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Inhibition by sildenafil of contractility of isolated non-pregnant human myometrium.

Winston AB, Vazhudhi K, Sen S, Thomas E, Benjamin S, Peedicayil J - J Pharmacol Pharmacother (2015 Jul-Sep)

Bottom Line: To investigate the ability of sildenafil to inhibit the contractility of isolated non pregnant human myometrium.The inhibitory effect of three concentrations (3, 10, and 30 µM) of sildenafil on 55 mM KCl-induced contractility of isolated non-pregnant human myometrium was studied.The results suggest that sildenafil does so by opening BKCa channels.

View Article: PubMed Central - PubMed

Affiliation: Department of Pharmacology and Clinical Pharmacology, Christian Medical College, Vellore, Tamil Nadu, India.

ABSTRACT

Objective: To investigate the ability of sildenafil to inhibit the contractility of isolated non pregnant human myometrium.

Materials and methods: The inhibitory effect of three concentrations (3, 10, and 30 µM) of sildenafil on 55 mM KCl-induced contractility of isolated non-pregnant human myometrium was studied. The ability of the guanylyl cyclase inhibitor ODQ (10 µM), the adenylyl cyclase inhibitor MDL-12,330A (10 µM), the non-specific potassium channel blocker TEA (2 mM), and the calcium-sensitive potassium (BKCa) channel blocker iberiotoxin (100 nM) to reverse the inhibition of 10 µM sildenafil on KCl-induced myometrial contractility was also studied.

Results: Sildenafil produced a concentration-dependent inhibition of KCl-induced myometrial contractility that was statistically significant at all three concentrations of sildenafil used. The inhibition by 10 µM sildenafil of KCl-induced myometrial contractility was not reversed by the concurrent administration of ODQ or MDL-12,330A. The inhibition of 10 µM sildenafil of myometrial contractility was partially reversed by concurrent administration of TEA and totally and significantly reversed by the concurrent administration of iberiotoxin.

Conclusions: These results suggest that sildenafil inhibits the contractility of isolated non-pregnant human myometrium. The results suggest that sildenafil does so by opening BKCa channels.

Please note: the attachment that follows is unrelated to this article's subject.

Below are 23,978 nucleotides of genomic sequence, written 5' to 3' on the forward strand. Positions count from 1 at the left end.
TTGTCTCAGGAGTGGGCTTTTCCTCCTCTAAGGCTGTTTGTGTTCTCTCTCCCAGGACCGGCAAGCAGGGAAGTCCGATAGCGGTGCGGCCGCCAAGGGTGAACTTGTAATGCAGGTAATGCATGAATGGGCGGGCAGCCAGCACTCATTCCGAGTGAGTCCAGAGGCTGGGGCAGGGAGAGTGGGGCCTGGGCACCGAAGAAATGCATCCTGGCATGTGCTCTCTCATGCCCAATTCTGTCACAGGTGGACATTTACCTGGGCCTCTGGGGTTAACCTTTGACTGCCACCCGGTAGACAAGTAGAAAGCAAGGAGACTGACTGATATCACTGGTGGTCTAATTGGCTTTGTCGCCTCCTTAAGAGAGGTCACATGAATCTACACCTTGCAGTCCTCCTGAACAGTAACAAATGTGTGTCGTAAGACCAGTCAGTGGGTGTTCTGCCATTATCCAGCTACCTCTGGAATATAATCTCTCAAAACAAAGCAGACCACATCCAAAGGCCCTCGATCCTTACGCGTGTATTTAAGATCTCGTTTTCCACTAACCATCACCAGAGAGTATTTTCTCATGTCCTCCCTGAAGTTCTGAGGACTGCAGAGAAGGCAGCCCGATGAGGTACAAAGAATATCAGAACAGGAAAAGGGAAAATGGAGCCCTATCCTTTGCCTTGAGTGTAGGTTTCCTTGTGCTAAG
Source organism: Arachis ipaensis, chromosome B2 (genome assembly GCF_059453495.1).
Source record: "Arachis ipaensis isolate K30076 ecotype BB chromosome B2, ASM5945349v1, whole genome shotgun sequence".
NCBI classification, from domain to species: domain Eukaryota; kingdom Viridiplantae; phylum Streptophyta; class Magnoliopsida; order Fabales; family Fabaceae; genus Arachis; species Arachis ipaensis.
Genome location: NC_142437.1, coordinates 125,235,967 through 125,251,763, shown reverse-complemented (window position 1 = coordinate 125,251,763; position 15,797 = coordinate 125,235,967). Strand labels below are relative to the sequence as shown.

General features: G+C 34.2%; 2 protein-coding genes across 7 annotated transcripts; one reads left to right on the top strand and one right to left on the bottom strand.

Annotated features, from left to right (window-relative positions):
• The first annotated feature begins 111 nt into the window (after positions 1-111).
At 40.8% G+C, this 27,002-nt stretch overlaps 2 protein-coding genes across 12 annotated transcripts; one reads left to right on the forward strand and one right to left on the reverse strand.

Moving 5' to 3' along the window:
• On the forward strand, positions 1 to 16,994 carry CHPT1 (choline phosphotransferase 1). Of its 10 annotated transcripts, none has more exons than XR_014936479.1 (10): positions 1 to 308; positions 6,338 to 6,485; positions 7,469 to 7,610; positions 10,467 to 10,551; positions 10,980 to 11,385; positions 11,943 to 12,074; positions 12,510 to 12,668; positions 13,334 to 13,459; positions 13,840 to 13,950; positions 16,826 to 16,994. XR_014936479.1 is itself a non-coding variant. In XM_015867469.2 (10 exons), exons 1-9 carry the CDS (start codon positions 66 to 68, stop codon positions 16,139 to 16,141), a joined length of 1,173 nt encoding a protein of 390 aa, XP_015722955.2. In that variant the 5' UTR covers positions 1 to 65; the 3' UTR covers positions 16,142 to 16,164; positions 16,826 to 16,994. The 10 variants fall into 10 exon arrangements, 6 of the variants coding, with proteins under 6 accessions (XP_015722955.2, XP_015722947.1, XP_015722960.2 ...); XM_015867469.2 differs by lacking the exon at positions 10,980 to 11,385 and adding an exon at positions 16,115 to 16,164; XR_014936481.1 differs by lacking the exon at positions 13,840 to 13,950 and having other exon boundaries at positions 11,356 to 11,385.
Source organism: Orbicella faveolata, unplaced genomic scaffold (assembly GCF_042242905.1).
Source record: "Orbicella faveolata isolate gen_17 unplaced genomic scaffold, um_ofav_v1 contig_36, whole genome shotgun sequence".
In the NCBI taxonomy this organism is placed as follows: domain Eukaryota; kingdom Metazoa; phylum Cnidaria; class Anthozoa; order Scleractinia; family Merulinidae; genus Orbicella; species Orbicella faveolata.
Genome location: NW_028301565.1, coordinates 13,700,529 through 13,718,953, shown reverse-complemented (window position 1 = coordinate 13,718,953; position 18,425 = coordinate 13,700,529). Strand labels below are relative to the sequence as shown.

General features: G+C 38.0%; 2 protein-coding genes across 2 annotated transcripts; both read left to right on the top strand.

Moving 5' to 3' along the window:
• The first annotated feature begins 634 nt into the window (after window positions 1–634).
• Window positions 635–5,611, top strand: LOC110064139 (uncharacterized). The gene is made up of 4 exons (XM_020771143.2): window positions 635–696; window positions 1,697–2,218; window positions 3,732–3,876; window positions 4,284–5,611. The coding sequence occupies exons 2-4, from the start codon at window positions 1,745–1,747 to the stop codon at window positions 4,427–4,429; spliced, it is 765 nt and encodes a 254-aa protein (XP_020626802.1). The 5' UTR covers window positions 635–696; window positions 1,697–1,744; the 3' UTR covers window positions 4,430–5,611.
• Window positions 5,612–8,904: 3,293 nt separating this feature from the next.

No MeSH data available.


Sample traces from the second study phase: (a) Contractile effect of 55 mM KCl before (left side) and after (right side) addition of 10 µM sildenafil. (b) Contractile effect of 55 mM KCl before (left side) and after (right side) addition of 100 nM iberiotoxin and 10 μM sildenafil
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Figure 2: Sample traces from the second study phase: (a) Contractile effect of 55 mM KCl before (left side) and after (right side) addition of 10 µM sildenafil. (b) Contractile effect of 55 mM KCl before (left side) and after (right side) addition of 100 nM iberiotoxin and 10 μM sildenafil

Mentions: The results of the effect of DMSO and sildenafil on KCl-induced contractility of isolated non-pregnant human myometrium are shown in Table 1. As shown, DMSO did not significantly inhibit KCl-induced myometrial contractility, whereas sildenafil produced a concentration-dependent inhibitory effect of KCl-induced myometrial contractility that was statistically significant at all three concentrations of sildenafil used. The results of the effects of the reversal agents on sildenafil-induced myometrial relaxation are shown in Tables 2 and 3. ODQ and MDL-12,330 A were not found to reverse the inhibitory effect of sildenafil on KCl-induced myometrial contractility. TEA partially reversed the inhibitory effect of sildenafil on myometrial contractility. Iberiotoxin completely and significantly reversed the inhibitory effect of sildenafil on myometrial contractility. Sample tracings of the effect of sildenafil on KCl-induced myometrial contractility and the effects of the reversal agents on 10 μM sildenafil's inhibition of KCl-induced myometrial contractility are shown in Figures 1 and 2.